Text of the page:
Summarizing the various Christologies that led to Chalcedon, Jenson ( Systematic Theology: Volume 1: The Triune God (Systematic Theology (Oxford Hardcover)) (Vol 1) , 130-3) points to the fateful influence of Leo’s Tome. It affirms the “unobjectionable” claim that Jesus is “true God” and “true man,” but then adds: “Each nature is the agent of what is proper to it, working in fellowship with the other: the Word doing what belongs to the Word and the flesh what belongs to the flesh. The one shines forth in miracles, the other submits to the injuries.”

Bitingly, Jenson sums this up as “each nature does its own thing,” and he describes Leo’s formula as “the Antiochene doctrine or something rather cruder.” In any case, Jenson sees it as a direct assault on Cyril’s insistence on “the theological unity of the gospel narrative.” For Leo, each nature can be viewed as “a distinct agent of its part of the gospel narrative.”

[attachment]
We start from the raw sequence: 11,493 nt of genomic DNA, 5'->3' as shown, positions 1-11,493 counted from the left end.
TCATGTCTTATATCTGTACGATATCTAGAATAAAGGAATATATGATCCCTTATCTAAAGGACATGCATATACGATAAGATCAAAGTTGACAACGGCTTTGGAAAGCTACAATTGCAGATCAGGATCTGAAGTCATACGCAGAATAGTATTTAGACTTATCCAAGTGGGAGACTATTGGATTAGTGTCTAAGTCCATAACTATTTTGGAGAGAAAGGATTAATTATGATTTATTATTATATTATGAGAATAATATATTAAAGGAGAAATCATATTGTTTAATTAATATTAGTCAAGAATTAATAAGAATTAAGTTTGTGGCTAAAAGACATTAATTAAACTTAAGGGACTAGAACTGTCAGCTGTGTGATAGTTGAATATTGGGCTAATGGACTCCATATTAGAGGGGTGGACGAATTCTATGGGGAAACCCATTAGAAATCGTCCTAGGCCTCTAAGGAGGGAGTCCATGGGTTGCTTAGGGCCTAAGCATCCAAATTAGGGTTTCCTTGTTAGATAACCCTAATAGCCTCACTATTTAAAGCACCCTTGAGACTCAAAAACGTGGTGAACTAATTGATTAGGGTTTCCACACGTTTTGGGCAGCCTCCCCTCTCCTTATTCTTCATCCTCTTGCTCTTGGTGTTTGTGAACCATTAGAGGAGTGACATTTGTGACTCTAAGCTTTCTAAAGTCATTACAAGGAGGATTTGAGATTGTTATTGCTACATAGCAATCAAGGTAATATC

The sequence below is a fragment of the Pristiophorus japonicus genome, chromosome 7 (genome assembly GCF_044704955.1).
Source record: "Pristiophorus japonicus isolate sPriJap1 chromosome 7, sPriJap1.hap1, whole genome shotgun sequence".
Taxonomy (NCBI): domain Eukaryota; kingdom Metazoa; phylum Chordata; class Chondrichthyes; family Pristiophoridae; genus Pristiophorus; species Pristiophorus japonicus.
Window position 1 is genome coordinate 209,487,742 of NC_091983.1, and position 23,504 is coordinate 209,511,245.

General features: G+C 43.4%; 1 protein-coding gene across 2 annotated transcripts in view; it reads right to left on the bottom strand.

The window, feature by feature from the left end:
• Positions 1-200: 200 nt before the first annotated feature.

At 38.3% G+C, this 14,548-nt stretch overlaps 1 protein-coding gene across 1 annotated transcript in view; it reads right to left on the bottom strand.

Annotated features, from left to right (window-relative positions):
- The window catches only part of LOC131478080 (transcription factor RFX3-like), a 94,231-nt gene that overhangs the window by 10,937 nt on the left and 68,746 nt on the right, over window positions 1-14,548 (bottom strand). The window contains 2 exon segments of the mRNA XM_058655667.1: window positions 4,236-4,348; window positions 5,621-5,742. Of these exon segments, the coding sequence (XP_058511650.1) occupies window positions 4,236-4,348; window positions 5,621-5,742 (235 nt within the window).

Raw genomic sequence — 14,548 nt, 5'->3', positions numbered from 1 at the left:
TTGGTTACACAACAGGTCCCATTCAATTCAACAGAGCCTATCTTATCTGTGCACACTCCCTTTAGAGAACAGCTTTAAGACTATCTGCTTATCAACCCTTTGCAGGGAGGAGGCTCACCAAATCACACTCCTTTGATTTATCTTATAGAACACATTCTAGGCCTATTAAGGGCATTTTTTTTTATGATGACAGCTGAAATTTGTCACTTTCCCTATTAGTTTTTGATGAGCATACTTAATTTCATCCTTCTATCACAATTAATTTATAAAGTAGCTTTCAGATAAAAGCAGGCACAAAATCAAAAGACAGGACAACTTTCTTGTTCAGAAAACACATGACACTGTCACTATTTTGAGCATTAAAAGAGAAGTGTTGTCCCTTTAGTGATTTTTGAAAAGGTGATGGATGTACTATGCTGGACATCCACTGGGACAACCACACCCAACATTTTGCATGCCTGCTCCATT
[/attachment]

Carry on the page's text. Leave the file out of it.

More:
The Tome was quoted in the decree of Chalcedon and appended to interpret the decree. But the effect of the Tome on Chalcedon, Jenson thinks, was basic. The decree doesn’t say anything about agency of the one hypostasis , which leaves the natures as the active agents. Hypostasis has little to do, and in Jenson’s view it cannot even be buttressed by Trinitarian usage: “in trinitarian theology, it is a hypostasis that has a ‘distinguishing character’ and is an agent within the total divine saving history,” while in Chalcedon, “these features are attributed instead to the natures.” Suspicious readers of Chalcedon viewed “one and the same” as mere “verbiage,” and Jenson says “it is hard to say they were wrong, taking the text just as it stands.”